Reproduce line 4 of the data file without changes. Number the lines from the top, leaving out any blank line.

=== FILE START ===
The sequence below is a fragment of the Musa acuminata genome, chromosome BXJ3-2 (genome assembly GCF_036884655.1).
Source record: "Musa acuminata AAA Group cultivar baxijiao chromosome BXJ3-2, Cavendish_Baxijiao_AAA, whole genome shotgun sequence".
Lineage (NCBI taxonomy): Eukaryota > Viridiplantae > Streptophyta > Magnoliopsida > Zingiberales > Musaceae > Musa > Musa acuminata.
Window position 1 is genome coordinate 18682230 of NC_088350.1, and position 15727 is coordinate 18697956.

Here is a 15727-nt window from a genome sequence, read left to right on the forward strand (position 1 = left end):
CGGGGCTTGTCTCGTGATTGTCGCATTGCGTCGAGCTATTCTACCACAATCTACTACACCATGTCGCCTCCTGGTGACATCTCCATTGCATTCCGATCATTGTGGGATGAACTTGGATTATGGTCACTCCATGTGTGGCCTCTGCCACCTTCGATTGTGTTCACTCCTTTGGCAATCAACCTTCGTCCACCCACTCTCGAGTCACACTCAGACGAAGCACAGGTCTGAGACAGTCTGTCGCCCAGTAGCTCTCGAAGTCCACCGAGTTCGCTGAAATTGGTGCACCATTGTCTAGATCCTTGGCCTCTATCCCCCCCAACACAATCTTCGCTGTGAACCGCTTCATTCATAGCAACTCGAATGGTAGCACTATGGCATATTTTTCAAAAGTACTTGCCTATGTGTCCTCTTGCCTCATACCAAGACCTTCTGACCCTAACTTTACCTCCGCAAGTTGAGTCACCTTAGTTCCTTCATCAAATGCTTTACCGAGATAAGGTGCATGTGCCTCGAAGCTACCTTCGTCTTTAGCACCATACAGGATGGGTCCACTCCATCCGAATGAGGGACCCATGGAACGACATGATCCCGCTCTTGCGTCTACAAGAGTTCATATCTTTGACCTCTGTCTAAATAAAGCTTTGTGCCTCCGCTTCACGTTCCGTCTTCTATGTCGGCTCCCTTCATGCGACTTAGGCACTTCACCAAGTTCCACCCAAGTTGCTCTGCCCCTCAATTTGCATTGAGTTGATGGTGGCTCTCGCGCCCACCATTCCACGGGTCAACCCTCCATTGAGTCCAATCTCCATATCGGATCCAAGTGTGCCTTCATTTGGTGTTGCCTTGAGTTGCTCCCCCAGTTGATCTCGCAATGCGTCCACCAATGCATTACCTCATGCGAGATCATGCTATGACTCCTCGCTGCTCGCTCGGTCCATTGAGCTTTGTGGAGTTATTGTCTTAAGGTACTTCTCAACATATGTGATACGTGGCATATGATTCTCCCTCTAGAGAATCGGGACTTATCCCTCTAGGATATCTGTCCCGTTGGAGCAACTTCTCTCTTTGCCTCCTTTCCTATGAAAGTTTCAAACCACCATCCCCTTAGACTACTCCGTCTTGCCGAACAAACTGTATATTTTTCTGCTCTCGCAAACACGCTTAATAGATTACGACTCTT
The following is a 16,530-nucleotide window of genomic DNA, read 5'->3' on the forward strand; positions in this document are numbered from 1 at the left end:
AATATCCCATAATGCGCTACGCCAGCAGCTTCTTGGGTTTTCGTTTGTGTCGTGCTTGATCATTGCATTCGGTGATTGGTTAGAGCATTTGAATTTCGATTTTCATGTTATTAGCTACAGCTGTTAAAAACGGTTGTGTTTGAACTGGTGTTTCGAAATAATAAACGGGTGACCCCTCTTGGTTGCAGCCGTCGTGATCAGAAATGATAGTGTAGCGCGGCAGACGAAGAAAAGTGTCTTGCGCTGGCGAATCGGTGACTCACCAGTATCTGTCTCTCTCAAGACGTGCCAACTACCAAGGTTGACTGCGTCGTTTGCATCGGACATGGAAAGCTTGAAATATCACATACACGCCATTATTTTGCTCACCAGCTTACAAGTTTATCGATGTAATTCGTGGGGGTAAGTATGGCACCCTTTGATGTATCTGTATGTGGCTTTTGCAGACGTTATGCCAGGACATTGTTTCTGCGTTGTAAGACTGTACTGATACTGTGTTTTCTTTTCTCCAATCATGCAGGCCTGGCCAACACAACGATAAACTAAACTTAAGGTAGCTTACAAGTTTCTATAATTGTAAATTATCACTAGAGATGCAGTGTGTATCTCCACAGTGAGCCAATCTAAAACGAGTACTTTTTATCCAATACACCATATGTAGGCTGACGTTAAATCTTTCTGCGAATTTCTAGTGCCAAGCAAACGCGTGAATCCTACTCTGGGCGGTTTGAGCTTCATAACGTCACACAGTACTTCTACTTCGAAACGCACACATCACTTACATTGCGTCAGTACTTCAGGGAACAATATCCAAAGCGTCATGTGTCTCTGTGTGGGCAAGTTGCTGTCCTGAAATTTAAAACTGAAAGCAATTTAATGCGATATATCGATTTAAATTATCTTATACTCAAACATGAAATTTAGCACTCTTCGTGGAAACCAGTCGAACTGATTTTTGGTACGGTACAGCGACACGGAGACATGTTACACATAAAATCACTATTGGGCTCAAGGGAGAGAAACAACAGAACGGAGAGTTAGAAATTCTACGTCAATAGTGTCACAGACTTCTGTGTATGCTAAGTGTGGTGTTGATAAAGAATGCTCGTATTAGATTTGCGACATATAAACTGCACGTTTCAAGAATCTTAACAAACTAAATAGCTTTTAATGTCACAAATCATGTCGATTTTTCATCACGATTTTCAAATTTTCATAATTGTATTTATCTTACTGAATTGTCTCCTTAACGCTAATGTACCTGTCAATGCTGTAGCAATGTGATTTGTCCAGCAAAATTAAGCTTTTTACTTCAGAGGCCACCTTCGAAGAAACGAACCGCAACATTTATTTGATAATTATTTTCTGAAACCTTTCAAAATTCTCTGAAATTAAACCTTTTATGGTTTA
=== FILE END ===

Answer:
Window position 1 is genome coordinate 18682230 of NC_088350.1, and position 15727 is coordinate 18697956.